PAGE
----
The Right Decomposed Granite for a Quality Job

The Right Decomposed Granite for a Quality Job

What is Decomposed Granite?

Decomposed granite (DG) is a material formed by quarrying and pulverizing solid granite.  It is like gravel, but finer and—when compacted—more stable.

DG can also vary in hue, or color, depending on where it is quarried from.  The color of DG from within the same quarry can have differences if it comes from different “veins” in the same quarry.

An example of decomposed granite. Image courtesy of SBI Building Materials & Landscape Supplies

Types of DG Used in Hardscaping

“Hardscape” is any non-living aspect of a landscape design, and can include decomposed granite.  The two main types of decomposed granite used in hardscaping are “unstabilized DG” and “stabilized DG.”

Unstabilized DG is simply loose granite with no binders or additives.  While it has excellent drainage and the initial cost is low, loose decomposed granite can be costly to maintain.  It easily washes away due to rainfall, or gets tracked away from the installation site (and into homes, which may damage hardwood flooring).

Stabilized DG is comprised of a stabilizer combined with the granite aggregates.  This provides the decomposed granite with varying levels of permanence, depending on the stabilizer used.  Unfortunately, not all stabilizers are permeable and some may allow environmentally-harmful materials to leach into the groundwater.  Common stabilizers are explored in more detail here.

One such stabilizer that can be used is GraniteCrete Admixture.  This is an ideal stabilizer because it requires little to no maintenance, does not fail over time, and has excellent erosion control.  It is also permeable, allowing water to easily pass through; since it does not contain any oils, resins, polymers, or enzymes, it will not cause water pollution.

To ensure quality installations of GraniteCrete, it’s important that the GraniteCrete admixture is combined with decomposed granite that meets the specifications in our Specification Guide.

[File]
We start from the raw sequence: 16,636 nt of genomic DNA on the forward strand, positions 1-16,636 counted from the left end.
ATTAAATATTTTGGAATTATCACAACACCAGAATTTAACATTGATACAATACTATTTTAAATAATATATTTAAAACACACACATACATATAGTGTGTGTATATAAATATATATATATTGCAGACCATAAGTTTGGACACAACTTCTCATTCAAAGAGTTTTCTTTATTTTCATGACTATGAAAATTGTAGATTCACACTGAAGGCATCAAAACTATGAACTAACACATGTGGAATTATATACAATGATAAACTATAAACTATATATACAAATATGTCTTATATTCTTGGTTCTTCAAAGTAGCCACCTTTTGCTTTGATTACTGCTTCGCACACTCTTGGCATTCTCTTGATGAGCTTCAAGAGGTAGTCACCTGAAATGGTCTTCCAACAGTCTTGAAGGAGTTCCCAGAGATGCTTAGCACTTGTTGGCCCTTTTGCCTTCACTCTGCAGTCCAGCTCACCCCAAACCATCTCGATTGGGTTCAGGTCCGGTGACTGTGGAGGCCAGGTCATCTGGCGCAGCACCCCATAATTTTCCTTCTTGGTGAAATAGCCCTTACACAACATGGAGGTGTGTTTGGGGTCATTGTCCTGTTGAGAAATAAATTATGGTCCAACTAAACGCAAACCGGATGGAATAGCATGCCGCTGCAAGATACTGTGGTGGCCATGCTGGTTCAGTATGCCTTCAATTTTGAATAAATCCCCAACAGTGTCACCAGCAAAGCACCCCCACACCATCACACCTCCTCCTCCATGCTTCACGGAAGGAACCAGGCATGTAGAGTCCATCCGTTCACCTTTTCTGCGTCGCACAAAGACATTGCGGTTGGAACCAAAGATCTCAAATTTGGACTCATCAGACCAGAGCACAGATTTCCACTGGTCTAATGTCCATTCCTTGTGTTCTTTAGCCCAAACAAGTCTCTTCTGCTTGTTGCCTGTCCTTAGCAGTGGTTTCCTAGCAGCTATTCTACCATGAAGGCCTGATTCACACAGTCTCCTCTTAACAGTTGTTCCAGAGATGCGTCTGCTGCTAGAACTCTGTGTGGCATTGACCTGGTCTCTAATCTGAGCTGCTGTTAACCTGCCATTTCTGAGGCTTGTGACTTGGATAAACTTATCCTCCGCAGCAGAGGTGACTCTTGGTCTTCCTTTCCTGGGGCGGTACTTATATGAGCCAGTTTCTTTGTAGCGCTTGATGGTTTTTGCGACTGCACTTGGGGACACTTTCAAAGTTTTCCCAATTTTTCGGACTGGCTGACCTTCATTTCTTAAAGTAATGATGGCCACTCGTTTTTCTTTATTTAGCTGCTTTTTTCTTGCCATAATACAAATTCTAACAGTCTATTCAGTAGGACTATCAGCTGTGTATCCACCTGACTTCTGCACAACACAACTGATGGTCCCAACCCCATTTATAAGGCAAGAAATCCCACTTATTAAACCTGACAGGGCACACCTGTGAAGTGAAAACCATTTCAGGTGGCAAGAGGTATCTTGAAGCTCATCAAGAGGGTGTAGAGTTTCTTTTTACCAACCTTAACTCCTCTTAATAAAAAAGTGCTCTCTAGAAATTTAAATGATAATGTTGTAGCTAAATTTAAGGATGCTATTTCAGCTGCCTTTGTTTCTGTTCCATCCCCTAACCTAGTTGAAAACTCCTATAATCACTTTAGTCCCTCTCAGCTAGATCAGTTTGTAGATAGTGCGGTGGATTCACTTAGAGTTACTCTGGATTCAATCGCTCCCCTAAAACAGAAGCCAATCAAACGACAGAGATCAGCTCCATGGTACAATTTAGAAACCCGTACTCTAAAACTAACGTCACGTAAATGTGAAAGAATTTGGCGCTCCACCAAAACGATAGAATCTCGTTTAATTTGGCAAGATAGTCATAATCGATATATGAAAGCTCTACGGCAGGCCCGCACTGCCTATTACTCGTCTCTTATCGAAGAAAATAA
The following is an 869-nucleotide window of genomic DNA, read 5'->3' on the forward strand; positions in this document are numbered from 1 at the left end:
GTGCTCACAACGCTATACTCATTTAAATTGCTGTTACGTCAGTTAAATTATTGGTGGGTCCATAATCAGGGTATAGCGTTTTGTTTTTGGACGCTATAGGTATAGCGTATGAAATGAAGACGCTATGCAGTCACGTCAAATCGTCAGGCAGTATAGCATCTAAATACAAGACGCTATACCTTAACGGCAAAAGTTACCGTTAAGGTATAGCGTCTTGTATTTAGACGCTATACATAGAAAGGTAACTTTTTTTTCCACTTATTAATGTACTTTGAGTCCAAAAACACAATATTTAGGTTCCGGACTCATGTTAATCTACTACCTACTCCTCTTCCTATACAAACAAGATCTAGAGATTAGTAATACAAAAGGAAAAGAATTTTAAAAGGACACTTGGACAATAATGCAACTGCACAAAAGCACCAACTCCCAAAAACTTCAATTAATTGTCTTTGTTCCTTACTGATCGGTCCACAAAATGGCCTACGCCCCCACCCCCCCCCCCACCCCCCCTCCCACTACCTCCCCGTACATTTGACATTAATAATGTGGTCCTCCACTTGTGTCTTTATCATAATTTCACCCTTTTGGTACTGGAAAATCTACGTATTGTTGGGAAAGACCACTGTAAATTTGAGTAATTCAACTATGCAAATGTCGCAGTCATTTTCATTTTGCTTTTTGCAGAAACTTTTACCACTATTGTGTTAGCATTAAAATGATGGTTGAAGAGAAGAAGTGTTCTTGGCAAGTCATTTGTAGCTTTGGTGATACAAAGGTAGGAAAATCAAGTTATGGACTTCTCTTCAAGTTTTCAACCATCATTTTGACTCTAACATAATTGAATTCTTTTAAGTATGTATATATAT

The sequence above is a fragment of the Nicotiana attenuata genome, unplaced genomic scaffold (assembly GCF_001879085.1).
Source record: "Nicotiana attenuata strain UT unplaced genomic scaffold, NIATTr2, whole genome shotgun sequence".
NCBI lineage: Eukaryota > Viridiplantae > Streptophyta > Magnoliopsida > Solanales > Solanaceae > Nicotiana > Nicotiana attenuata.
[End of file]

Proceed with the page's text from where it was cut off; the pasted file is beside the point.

Let’s Get Technical

Decomposed granite always has a sieve analysis associated with it.   The sieve analysis is the percentage of sizes of the aggregate particles.  The DG used for landscaping is often composed of ⅜” minus (or smaller) particles.  The ⅜” aggregate is sometimes referred to as “bone” and makes for easier, and more-beautiful installations.

The sieve analysis of DG that creates the best GraniteCrete installations is below.

As one can see, these ranges vary without affecting the integrity of the final installation. It is critical that the decomposed granite used contains at least 2% to 5% of true ⅜” sized aggregate.  

It is also critical that the non-expansive clay fines—sieve 200 and sieve 400—do not exceed 18%.  If the clay fines exceed 18%, this can lead to several issues:

  • Since it is more or less clay dust, the clay fines will make the DG too “creamy” once it’s combined with water.
  • During compaction, the fines will rise to the top.  This will cause an undesirable “slick” look, and discoloration of the finish.
  • The mixture will be difficult to work.  As a result, surface imperfections will be tricky to remove and creating an acceptable finish will be difficult.
  • Reduced final permeability.  Larger stone creates voids in the final installation; these voids allow water to pass through to the ground below.

The importance of using DG with a low clay content and a healthy percentage of true ⅜” stone cannot be emphasized enough.

Decomposed granite that falls within the ranges noted above are found throughout California.  Ask the supplier to provide a sieve analysis of the decomposed granite they provide.

We’re Here to Help

Please take the time to find a decomposed granite that meets our specifications.  If you have any questions about a sieve analysis, don’t hesitate to reach out to us.  We are happy to review it to ensure an acceptable DG is used.